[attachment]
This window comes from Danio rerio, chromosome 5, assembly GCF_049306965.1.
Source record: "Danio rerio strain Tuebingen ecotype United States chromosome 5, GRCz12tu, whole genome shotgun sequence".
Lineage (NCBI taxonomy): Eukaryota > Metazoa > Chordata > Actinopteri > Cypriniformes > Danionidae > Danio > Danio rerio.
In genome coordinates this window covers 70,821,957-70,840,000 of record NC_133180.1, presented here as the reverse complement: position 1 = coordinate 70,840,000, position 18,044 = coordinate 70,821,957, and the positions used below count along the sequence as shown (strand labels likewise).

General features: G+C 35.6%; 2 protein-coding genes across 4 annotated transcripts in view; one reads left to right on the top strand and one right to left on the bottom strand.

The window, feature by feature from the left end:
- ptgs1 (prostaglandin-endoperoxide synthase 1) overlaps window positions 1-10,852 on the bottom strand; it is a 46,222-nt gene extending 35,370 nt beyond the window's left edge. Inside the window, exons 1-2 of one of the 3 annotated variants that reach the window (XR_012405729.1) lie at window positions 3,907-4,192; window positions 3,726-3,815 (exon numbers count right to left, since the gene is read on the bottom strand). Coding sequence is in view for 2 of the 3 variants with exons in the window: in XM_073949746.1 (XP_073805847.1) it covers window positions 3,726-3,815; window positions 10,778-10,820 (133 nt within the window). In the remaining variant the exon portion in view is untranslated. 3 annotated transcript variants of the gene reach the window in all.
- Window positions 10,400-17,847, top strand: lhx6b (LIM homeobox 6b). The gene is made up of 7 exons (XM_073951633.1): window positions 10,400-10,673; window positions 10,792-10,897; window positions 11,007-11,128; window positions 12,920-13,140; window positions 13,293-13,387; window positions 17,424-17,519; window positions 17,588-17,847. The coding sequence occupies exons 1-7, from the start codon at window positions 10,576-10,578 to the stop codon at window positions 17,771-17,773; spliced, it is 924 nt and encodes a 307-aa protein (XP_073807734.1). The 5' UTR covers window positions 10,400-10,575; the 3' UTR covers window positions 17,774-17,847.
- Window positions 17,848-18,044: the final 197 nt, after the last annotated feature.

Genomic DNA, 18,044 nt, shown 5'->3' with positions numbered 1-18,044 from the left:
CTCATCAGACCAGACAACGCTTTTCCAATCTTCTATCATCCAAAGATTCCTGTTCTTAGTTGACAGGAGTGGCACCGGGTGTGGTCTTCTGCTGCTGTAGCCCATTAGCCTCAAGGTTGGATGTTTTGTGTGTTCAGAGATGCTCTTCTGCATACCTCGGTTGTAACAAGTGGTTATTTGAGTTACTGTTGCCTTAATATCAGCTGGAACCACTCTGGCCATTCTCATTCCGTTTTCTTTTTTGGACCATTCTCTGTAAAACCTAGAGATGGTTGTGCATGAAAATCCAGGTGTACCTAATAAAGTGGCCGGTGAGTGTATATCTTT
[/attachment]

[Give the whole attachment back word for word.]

This window comes from Danio rerio, chromosome 5, assembly GCF_049306965.1.
Source record: "Danio rerio strain Tuebingen ecotype United States chromosome 5, GRCz12tu, whole genome shotgun sequence".
Lineage (NCBI taxonomy): Eukaryota > Metazoa > Chordata > Actinopteri > Cypriniformes > Danionidae > Danio > Danio rerio.
In genome coordinates this window covers 70,821,957-70,840,000 of record NC_133180.1, presented here as the reverse complement: position 1 = coordinate 70,840,000, position 18,044 = coordinate 70,821,957, and the positions used below count along the sequence as shown (strand labels likewise).

General features: G+C 35.6%; 2 protein-coding genes across 4 annotated transcripts in view; one reads left to right on the top strand and one right to left on the bottom strand.

The window, feature by feature from the left end:
- ptgs1 (prostaglandin-endoperoxide synthase 1) overlaps window positions 1-10,852 on the bottom strand; it is a 46,222-nt gene extending 35,370 nt beyond the window's left edge. Inside the window, exons 1-2 of one of the 3 annotated variants that reach the window (XR_012405729.1) lie at window positions 3,907-4,192; window positions 3,726-3,815 (exon numbers count right to left, since the gene is read on the bottom strand). Coding sequence is in view for 2 of the 3 variants with exons in the window: in XM_073949746.1 (XP_073805847.1) it covers window positions 3,726-3,815; window positions 10,778-10,820 (133 nt within the window). In the remaining variant the exon portion in view is untranslated. 3 annotated transcript variants of the gene reach the window in all.
- Window positions 10,400-17,847, top strand: lhx6b (LIM homeobox 6b). The gene is made up of 7 exons (XM_073951633.1): window positions 10,400-10,673; window positions 10,792-10,897; window positions 11,007-11,128; window positions 12,920-13,140; window positions 13,293-13,387; window positions 17,424-17,519; window positions 17,588-17,847. The coding sequence occupies exons 1-7, from the start codon at window positions 10,576-10,578 to the stop codon at window positions 17,771-17,773; spliced, it is 924 nt and encodes a 307-aa protein (XP_073807734.1). The 5' UTR covers window positions 10,400-10,575; the 3' UTR covers window positions 17,774-17,847.
- Window positions 17,848-18,044: the final 197 nt, after the last annotated feature.

Genomic DNA, 18,044 nt, shown 5'->3' with positions numbered 1-18,044 from the left:
CTCATCAGACCAGACAACGCTTTTCCAATCTTCTATCATCCAAAGATTCCTGTTCTTAGTTGACAGGAGTGGCACCGGGTGTGGTCTTCTGCTGCTGTAGCCCATTAGCCTCAAGGTTGGATGTTTTGTGTGTTCAGAGATGCTCTTCTGCATACCTCGGTTGTAACAAGTGGTTATTTGAGTTACTGTTGCCTTAATATCAGCTGGAACCACTCTGGCCATTCTCATTCCGTTTTCTTTTTTGGACCATTCTCTGTAAAACCTAGAGATGGTTGTGCATGAAAATCCAGGTGTACCTAATAAAGTGGCCGGTGAGTGTATATCTTT